Copyright © Reed Business Information, a division of Reed Elsevier Inc. All rights reserved.

Review

Doherty writes with such wit and verve, bringing the past to life... a very entertaining read.

(Publishers Weekly)

Compelling, colorful, insightful, and nearly encyclopedic in detail, this book seems destined to become the definitive scholarly biography of Breen. Highly recommended.

(Library Journal)

[An] entertaining and rigorous biography of Breen.

(Ada Calhoun New York Times Book Review)

A fascinating read for anyone interested in American film history.

(Carol O'Sullivan Pittsburgh Post-Gazette)

[An] authoritative, entertaining, unexpectedly unnerving biography.

(Kenneth Turan Los Angeles Times)

[A] brilliant and absorbing new book.

(Gerald Peary The Phoenix)

Hollywood's Censor is a stinging portrait of a cultural strongman who made it his business to baby his fellow citizens.

(Dennis Drabelle Washington Post)

Written with controlled exuberance, and much wit.

(Scott Eyman Palm Beach Post)

A pleasure to read.

(Rob Hardy Commercial Dispatch)

An exemplary biography... Highly recommended.

(CHOICE)

More About the Author





A professor of American studies at Brandeis University, Thomas Doherty is a cultural historian with a special interest in Hollywood cinema. His undergraduate degree is from Gonzaga University, a small liberal arts college in Spokane, Washington, similar to Brandeis but with different religious holidays. After a two-year stint in the Peace Corps in South Korea, he entered graduate school at the University of Iowa, where he earned a Ph.D. in American studies in 1984. He came to Brandeis in 1990, after teaching in the division of humanities at Boston University. His most recent book is Hollywood and Hitler, 1933-1939 (2013), from Columbia University Press. He serves on the editorial board of Cineaste and edits the film review section for the Journal of American History. He and his wife, Sandra, a freelance editor and fierce Pittsburgh Steelers fan, live in Salem, Massachusetts.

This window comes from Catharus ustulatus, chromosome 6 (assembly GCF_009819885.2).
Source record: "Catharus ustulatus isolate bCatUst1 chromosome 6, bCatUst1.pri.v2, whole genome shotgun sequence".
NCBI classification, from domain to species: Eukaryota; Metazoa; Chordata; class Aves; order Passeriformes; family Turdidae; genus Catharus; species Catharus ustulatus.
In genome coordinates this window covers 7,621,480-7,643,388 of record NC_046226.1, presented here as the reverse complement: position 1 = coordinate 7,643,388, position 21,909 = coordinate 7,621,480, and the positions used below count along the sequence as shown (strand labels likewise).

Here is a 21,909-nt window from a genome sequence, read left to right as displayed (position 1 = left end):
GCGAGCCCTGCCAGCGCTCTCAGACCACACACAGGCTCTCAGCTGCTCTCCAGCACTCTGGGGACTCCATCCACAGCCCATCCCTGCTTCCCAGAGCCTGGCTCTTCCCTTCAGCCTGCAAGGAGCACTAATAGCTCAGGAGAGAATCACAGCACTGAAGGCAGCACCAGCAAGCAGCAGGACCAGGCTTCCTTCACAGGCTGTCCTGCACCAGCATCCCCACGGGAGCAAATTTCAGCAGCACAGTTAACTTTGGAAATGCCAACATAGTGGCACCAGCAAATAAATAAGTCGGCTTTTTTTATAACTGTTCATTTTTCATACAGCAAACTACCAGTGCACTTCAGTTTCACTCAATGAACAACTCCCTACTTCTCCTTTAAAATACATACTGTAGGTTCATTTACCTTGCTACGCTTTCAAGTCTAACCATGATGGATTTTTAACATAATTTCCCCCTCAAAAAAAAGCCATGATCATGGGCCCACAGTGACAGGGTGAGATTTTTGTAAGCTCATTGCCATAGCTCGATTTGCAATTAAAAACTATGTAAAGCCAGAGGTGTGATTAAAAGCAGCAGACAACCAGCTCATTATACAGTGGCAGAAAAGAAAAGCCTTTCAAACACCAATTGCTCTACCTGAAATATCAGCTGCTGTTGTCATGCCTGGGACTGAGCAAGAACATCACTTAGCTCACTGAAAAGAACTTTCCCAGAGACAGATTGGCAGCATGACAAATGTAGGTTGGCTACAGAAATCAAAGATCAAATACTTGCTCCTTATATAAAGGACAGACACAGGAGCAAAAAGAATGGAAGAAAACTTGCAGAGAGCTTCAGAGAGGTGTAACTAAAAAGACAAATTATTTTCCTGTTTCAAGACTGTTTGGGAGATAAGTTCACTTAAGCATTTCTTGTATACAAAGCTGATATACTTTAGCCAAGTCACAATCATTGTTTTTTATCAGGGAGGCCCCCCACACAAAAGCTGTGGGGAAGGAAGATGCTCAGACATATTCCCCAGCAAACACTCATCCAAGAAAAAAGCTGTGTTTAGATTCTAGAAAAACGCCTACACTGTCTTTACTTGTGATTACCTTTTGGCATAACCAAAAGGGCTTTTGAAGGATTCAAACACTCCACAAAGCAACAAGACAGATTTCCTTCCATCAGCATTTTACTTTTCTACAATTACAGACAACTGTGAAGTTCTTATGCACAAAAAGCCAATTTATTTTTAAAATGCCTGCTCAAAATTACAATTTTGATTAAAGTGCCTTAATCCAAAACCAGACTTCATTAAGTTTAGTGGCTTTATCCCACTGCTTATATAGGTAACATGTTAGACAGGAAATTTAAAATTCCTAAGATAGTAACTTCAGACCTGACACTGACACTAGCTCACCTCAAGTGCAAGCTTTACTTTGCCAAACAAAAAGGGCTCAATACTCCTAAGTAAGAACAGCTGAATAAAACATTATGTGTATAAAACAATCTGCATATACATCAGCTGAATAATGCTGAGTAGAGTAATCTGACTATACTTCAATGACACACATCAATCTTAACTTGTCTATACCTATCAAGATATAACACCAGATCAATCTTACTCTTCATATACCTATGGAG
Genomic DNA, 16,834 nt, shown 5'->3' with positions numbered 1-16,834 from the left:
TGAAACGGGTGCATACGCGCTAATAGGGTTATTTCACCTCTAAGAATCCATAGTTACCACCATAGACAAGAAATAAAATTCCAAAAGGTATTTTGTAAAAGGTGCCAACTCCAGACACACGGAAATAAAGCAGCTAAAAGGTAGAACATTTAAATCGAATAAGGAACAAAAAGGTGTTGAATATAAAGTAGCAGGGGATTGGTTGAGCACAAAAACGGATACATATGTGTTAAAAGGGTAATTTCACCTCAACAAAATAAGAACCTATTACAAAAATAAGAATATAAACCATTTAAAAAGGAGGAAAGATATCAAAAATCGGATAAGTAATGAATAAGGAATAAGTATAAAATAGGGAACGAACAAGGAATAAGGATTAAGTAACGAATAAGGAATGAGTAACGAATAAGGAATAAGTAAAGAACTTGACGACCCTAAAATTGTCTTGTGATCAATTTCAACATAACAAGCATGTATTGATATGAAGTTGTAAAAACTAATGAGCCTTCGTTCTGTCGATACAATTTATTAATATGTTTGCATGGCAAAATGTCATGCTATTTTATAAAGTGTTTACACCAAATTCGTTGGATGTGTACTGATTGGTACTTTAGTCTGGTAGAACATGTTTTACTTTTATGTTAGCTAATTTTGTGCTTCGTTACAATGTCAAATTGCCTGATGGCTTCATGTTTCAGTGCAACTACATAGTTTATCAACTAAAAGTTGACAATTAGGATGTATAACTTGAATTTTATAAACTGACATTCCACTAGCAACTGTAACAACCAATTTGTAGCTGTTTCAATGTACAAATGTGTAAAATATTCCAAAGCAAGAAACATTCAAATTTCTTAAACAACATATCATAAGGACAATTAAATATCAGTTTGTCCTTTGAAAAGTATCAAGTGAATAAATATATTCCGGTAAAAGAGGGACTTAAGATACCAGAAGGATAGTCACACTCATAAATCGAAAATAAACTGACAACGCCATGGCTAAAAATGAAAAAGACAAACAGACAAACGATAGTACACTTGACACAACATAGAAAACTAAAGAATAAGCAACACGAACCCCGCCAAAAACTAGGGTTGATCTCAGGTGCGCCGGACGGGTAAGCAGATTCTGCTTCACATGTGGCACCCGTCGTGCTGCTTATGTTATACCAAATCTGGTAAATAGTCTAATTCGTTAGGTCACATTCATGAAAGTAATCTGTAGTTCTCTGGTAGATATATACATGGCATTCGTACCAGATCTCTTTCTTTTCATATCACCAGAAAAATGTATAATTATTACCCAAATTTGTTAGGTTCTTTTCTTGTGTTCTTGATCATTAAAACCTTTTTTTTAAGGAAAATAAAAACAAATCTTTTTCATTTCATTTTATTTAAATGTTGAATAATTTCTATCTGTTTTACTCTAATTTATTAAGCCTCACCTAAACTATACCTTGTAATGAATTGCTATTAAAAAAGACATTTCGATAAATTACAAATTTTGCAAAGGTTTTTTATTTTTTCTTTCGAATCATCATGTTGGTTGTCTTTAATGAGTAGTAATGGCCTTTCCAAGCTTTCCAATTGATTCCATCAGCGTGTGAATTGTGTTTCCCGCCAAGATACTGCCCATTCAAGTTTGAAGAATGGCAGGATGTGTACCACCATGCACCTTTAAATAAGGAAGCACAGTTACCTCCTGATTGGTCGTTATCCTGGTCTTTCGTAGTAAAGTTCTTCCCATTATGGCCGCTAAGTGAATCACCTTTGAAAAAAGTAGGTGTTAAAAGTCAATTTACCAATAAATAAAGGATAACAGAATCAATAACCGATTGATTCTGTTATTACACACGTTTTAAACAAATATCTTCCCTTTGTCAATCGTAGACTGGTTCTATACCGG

Customer Reviews

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This book is not entirely bad, by any means.
margot
The whole book centers around Joseph Breen, his censorship office and his furious efforts to thwart movies.
A. M. Schmidt
It is also way too long, at 350 pages with very small print.